Competing interests: All authors have completed the ICMJE uniform disclosure form at www.icmje.org/coi_disclosure.pdf (available on request from the corresponding author) and declare: support by PCORI for the submitted work. YX reports research funding to Duke Clinical Research Institute from the American Heart Association, Daiichi Sankyo, Janssen Pharmaceuticals, and Genentech. GCF serves as a member of the Get With The Guidelines (GWTG) Steering Committee; receives research support from the National Institutes of Health and PCORI; and is an employee of the University of California, which holds a patent on retriever devices for stroke. LHS is the principal investigator of an investigator initiated study of extended window intravenous thrombolysis funded by the National Institutes of Neurological Disorders and Stroke (clinicaltrials.gov/show/NCT01282242), for which Genentech provides alteplase free of charge to Massachusetts General Hospital as well as supplemental per patient payments to participating sites; he also serves as chair of the American Heart Association/American Stroke Association GWTG Stroke Clinical Work Group, as a stroke systems consultant to the Massachusetts Department of Public Health, and as a scientific consultant regarding trial design and conduct to Lundbeck (international steering committee, DIAS3, 4 trial) and Penumbra (data and safety monitoring committee, Separator 3D trial). DLB serves on advisory boards for Cardax, Elsevier Practice Update Cardiology, Medscape Cardiology, and Regado Biosciences; on the Board of Directors of Boston VA Research Institute and Society of Cardiovascular Patient Care; is chair of the American Heart Association GWTG Steering Committee; serves on data monitoring committees for Duke Clinical Research Institute, Harvard Clinical Research Institute, Mayo Clinic, and Population Health Research Institute; has received honorariums from the American College of Cardiology (senior associate editor, clinical trials and news, acc.org), Belvoir Publications (editor in chief, Harvard Heart Letter), Duke Clinical Research Institute (clinical trial steering committees), Harvard Clinical Research Institute (clinical trial steering committee), HMP Communications (editor in chief, Journal of Invasive Cardiology), Journal of the American College of Cardiology (associate editor; section editor, pharmacology), Population Health Research Institute (clinical trial steering committee), Slack Publications (chief medical editor, cardiology today’s intervention), WebMD (CME steering committees); is deputy editor of Clinical Cardiology; has received research funding from Amarin, AstraZeneca, Bristol-Myers Squibb, Eisai, Ethicon, Forest Laboratories, Ischemix, Medtronic, Pfizer, Roche, Sanofi Aventis, and The Medicines Company; and has conducted unfunded research for FlowCo, PLx Pharma, and Takeda. EES serves as a member of the GWTG Steering Committee. RES is employed as the vice president of quality and HIT by the American Heart Association/American Stroke Association, which receives grant funding from multiple pharmaceutical and other sources. EDP has received research grants from Lilly, Johnson & Johnson, Bristol-Myers Squibb, Sanofi-Aventis, and Merck-Schering Plough partnership; and serves as principal investigator of the data analytic center for the American Heart Association/American Stroke Association’s GWTG program. AFH has received research grants from Amgen, Bristol Myers Squibb, GlaxoSmithKline, Janssen, Novartis, and Portola Pharmaceuticals and honorariums from Amgen, GlaxoSmithKline, Janssen, and Novartis.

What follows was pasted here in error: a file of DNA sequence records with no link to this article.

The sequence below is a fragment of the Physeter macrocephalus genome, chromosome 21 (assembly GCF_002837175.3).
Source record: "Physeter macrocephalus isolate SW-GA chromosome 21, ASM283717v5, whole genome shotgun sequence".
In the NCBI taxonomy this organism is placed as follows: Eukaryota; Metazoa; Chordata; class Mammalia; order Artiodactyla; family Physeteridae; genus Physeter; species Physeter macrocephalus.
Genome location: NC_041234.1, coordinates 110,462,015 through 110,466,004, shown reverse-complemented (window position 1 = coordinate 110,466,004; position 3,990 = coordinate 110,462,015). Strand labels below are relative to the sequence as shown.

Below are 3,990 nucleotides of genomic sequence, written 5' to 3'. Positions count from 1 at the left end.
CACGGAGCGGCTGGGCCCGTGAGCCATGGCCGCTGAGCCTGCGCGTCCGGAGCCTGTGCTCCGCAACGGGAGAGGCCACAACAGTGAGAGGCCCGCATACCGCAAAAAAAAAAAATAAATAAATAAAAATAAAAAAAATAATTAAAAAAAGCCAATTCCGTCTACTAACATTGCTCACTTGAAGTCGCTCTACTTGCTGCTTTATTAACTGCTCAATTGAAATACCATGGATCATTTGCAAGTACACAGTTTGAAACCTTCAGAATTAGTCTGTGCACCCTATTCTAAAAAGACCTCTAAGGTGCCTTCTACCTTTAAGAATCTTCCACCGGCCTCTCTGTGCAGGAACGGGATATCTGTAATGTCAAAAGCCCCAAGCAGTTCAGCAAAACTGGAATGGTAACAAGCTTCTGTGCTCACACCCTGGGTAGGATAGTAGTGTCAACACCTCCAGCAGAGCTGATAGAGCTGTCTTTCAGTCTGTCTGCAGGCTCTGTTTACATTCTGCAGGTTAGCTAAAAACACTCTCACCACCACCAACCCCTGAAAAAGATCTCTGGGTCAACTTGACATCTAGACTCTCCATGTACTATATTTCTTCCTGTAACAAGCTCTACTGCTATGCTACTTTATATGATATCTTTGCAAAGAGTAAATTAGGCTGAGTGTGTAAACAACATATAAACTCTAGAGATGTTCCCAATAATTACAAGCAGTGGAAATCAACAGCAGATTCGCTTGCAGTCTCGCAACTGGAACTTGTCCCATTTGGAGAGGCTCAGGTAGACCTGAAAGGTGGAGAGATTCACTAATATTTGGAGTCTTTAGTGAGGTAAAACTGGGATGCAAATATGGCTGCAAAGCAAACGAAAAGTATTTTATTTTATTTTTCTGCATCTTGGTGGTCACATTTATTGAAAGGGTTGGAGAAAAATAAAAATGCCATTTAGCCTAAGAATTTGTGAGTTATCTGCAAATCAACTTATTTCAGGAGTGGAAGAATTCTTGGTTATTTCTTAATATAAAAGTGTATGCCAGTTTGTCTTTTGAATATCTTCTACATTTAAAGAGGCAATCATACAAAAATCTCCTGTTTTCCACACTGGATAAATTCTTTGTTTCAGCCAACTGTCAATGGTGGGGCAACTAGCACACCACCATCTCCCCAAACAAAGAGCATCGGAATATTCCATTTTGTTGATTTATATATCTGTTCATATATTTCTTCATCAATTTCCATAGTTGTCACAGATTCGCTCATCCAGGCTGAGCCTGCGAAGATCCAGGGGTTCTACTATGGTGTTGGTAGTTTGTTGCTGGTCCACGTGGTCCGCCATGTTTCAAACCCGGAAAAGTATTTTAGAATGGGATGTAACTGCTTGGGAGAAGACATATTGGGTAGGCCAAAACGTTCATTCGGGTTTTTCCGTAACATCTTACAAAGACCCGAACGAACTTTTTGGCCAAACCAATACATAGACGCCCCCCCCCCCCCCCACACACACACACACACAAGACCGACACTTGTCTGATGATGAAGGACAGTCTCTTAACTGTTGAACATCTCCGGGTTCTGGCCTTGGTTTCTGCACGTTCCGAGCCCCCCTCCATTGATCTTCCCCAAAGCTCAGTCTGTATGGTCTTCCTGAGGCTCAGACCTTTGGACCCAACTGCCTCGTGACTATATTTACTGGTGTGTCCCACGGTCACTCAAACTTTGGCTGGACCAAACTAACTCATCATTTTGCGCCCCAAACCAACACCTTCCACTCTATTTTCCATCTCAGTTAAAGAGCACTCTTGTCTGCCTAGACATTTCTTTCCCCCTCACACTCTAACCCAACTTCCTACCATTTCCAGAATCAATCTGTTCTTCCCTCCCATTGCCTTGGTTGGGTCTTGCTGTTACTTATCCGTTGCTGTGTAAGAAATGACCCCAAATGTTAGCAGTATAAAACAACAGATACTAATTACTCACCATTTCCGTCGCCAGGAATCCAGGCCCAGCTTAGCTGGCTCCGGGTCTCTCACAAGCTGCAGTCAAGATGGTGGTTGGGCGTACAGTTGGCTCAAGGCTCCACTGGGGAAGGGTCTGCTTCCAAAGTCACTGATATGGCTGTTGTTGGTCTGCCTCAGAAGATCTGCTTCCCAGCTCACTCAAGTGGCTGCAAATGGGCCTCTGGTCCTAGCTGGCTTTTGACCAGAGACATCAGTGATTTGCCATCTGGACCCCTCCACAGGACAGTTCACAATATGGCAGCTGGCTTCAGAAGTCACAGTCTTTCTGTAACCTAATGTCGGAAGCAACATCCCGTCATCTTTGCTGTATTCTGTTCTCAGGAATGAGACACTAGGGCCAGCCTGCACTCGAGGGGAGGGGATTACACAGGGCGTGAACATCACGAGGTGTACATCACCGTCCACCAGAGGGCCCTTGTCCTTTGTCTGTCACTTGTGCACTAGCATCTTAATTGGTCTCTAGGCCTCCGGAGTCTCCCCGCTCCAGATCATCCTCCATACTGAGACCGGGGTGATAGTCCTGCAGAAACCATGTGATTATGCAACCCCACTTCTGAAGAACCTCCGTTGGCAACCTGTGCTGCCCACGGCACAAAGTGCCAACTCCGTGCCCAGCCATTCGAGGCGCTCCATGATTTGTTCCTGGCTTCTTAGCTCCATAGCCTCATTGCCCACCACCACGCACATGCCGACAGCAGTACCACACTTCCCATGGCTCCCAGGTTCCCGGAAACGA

Ethical approval: The institutional review board of the Duke University Health System approved this study.
Data sharing: No additional data available.
Transparency declaration: The lead author (the manuscript’s guarantor) affirms that the manuscript is an honest, accurate, and transparent account of the study being reported; that no important aspects of the study have been omitted; and that any discrepancies from the study as planned (and, if relevant, registered) have been explained.